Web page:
“We were twenty-five miles away from home, but it might as well have been a million miles,” Almadhoun says. “We were stuck there for two weeks. They wouldn’t let us go back to Cairo, and they wouldn’t let us into the Gaza Strip.”
Eventually, says Almadhoun, he felt strongly he needed to get his little family out. Roa had previously had a back injury, and they used that as the medical reason for their departure, paying an ambulance driver handsomely to drive them back to Cairo. “We had to stop at checkpoints every ten miles or so,” he says. “We had our passports, and the US embassy knew we were in the country, so the checkpoint guards had to let us through, but there were a few times when I feared for our lives.
“We’re going to try again—we have to,” he continues. “We want our girls to meet their grandparents.”
“I Found Nothing but Respect”
When people find out that Almadhoun attended LDS Church–sponsored BYU, one of the first things they want to know is how a Muslim fit in on a campus full of Mormons. Turns out it wasn’t as difficult as one might expect. “For starters, Mormons fast once a month, give a fast offering, and make family a priority,” says Almadhoun. “So do Muslims. At BYU, alcohol, caffeine, Greek life, and drugs are replaced with root beer, brownies, church activities, and ice cream. The campus was a comfortable home for many Muslims.”
Of course, during his six years at BYU, Almadhoun learned much about the gospel. He occasionally attended church, never missed family home evening, and at one point had seven copies of the Book of Mormon that people had given him. “Many worked hard to convert me,” he acknowledges, “but they also went the extra mile to accommodate my different faith. To this day, I still share a meal with my Mormon friends during Ramadan. We often do it on the first Sunday of the month, when they tend to fast. While many think that a Muslim living in Utah must face major challenges, I found nothing but respect.”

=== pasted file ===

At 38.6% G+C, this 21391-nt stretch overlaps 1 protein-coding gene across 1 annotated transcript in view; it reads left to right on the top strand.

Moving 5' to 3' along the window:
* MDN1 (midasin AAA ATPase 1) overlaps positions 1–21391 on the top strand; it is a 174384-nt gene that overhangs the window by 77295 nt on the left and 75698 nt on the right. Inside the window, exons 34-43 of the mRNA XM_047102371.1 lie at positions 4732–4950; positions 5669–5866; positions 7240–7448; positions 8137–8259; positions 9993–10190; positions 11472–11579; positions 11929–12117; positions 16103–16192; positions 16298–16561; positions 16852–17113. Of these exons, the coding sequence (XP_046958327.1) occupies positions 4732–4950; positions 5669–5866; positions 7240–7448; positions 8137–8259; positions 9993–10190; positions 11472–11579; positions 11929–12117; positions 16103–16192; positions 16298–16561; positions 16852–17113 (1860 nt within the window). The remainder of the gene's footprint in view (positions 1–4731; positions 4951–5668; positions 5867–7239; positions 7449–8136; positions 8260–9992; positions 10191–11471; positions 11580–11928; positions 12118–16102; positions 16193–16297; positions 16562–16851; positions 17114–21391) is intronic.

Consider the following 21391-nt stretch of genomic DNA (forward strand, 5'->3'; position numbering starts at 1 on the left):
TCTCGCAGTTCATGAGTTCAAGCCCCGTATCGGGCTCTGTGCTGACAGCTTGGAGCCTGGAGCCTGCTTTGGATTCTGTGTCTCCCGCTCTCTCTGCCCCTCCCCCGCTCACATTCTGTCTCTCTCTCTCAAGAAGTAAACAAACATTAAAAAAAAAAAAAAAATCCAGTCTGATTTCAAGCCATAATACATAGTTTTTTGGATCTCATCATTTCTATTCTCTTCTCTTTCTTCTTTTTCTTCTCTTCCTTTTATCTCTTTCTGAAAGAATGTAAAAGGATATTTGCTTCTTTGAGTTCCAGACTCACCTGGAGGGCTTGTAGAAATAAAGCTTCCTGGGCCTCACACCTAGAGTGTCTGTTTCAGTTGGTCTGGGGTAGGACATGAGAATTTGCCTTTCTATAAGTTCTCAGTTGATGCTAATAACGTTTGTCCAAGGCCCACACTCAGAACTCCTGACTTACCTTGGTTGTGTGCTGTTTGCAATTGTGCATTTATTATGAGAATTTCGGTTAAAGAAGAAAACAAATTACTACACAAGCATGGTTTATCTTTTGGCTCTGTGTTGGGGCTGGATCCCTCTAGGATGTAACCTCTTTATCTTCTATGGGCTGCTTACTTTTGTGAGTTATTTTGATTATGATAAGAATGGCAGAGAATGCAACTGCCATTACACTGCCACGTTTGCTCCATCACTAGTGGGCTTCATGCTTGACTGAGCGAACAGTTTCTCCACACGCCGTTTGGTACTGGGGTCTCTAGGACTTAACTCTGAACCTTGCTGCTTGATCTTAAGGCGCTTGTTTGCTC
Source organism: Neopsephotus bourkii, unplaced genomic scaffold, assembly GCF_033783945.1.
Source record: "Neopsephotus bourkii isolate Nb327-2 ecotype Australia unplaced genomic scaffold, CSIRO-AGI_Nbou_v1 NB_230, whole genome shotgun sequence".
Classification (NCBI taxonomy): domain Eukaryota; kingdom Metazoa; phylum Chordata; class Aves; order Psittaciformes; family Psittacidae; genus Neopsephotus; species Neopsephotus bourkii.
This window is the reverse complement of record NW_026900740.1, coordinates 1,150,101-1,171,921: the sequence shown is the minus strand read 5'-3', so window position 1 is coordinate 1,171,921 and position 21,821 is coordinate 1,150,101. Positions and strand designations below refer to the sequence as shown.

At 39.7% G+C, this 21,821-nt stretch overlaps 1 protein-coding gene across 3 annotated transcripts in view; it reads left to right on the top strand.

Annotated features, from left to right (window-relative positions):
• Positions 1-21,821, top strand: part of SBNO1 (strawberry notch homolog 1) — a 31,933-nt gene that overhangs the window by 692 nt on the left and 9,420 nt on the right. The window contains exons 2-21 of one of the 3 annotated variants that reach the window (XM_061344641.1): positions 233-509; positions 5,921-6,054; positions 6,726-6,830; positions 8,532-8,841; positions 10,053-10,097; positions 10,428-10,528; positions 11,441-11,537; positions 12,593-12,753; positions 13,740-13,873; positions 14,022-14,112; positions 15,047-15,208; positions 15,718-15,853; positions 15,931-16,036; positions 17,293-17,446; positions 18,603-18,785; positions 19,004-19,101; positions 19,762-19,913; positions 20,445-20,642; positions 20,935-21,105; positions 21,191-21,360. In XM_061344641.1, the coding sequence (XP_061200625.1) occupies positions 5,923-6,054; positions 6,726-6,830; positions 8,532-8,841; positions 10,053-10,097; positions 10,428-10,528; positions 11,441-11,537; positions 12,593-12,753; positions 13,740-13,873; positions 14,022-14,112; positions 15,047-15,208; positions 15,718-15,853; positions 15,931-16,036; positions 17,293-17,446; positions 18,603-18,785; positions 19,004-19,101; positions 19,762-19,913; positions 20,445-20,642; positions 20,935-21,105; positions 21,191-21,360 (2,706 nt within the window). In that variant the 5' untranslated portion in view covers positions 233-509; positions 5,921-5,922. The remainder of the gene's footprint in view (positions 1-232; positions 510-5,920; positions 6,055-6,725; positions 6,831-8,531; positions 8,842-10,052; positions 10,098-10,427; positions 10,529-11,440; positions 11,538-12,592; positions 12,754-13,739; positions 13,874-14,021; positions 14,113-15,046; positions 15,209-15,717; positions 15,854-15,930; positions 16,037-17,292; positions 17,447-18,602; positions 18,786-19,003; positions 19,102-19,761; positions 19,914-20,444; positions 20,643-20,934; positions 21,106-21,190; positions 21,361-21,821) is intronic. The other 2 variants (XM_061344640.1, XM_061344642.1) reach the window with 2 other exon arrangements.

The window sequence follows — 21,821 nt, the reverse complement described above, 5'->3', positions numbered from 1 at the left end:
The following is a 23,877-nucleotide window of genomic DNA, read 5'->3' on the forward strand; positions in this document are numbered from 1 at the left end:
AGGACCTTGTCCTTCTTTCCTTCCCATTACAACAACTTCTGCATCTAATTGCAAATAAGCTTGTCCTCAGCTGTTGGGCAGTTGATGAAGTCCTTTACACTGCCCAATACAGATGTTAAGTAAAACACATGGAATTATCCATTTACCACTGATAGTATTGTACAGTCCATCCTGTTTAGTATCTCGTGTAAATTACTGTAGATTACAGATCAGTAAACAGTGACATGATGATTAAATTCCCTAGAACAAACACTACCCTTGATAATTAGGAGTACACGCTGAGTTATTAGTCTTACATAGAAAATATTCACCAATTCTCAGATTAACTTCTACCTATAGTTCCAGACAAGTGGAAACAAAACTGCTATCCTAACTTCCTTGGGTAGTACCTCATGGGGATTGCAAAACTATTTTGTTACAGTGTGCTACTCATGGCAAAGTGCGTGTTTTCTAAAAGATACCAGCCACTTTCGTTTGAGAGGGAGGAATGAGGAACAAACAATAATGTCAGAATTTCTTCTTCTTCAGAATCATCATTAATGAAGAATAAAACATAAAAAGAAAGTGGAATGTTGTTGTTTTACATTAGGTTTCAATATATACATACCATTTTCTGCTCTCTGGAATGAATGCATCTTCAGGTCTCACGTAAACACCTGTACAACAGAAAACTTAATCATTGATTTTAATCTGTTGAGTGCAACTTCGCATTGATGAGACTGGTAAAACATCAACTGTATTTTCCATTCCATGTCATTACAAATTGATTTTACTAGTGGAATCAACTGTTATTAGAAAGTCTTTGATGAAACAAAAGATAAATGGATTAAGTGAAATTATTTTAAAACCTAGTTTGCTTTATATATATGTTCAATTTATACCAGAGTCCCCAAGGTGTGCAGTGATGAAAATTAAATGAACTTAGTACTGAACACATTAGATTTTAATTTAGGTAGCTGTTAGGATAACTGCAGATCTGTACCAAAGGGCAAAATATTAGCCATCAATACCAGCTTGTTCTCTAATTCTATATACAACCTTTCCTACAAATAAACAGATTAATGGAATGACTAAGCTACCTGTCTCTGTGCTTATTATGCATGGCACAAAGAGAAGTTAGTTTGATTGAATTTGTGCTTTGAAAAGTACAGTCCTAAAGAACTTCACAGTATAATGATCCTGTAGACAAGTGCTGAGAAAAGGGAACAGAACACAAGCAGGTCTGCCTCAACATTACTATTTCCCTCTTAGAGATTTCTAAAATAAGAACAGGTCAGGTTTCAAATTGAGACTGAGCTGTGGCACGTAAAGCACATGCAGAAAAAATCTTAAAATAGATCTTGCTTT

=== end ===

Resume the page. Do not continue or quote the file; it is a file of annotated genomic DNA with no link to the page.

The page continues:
Almadhoun’s sense of humor also helped his transition into BYU college life. Fellow students often laughed at his witty comments in class, and one of his favorite BYU stories is how his Mormon friends often introduced him to others: “They would say something like, ‘This is Hani. He’s not a member of our church, but he is still a good man.’”
That sense of humor led to one of Almadhoun’s most enjoyable opportunities at BYU—helping start Humor U, a stand-up comedy club that still exists. “My first stand-up comedy gig was at a talent show at church,” he says. “The night went well, and people laughed. They are nice that way.”
He ended up performing at class functions and other Church activities, and eventually Tanner Kay, a fellow MPA classmate, approached him about helping with Humor U. “When we started Humor U, we had to get serious about being funny,” says Almadhoun. “We spent a lot of time writing—and then rewriting—jokes, as well as practicing our stand–up.”
Only fifty people attended Humor U’s first show in the fall of 2006, but the club caught on quickly. The group ended up doing two or three shows a month and building an enthusiastic following. A year after he graduated, Almadhoun returned to do a guest gig, which was then posted on YouTube. It was that video that caught the attention of BYU Marriott Marketing Advisory Board members, who consequently invited him back to perform at this year’s retreat.
“I loved bringing my wife and girls back to BYU,” says Almadhoun, who donated the honorarium he received for his comedy skit back to BYU. “In so many ways, my experience at BYU made me who I am today and helped prepare me to be successful in my career path. It challenged me to become a better person, it helped me see and understand others’ points of view. I met a lot of different people at the Y, and we didn’t necessarily agree, but people were always civil and often kind. I learned that you don’t have to compromise in order to succeed.
“And let’s not forget the world-class education,” he continues. “Whenever anyone asks me about BYU, I always talk about the quality of the education I received. It was second to none.”
Before he left campus earlier this year, Almadhoun checked the final item off his must-do list. “I wanted to get a picture of my girls at the Y,” he says. “They might choose to go here someday, and I’d be fine with that. BYU was generous with me—I learned a lot and had a great experience. I would love it if they did too.”
Article written by Kellene Ricks Adams
Photography by Bradley Slade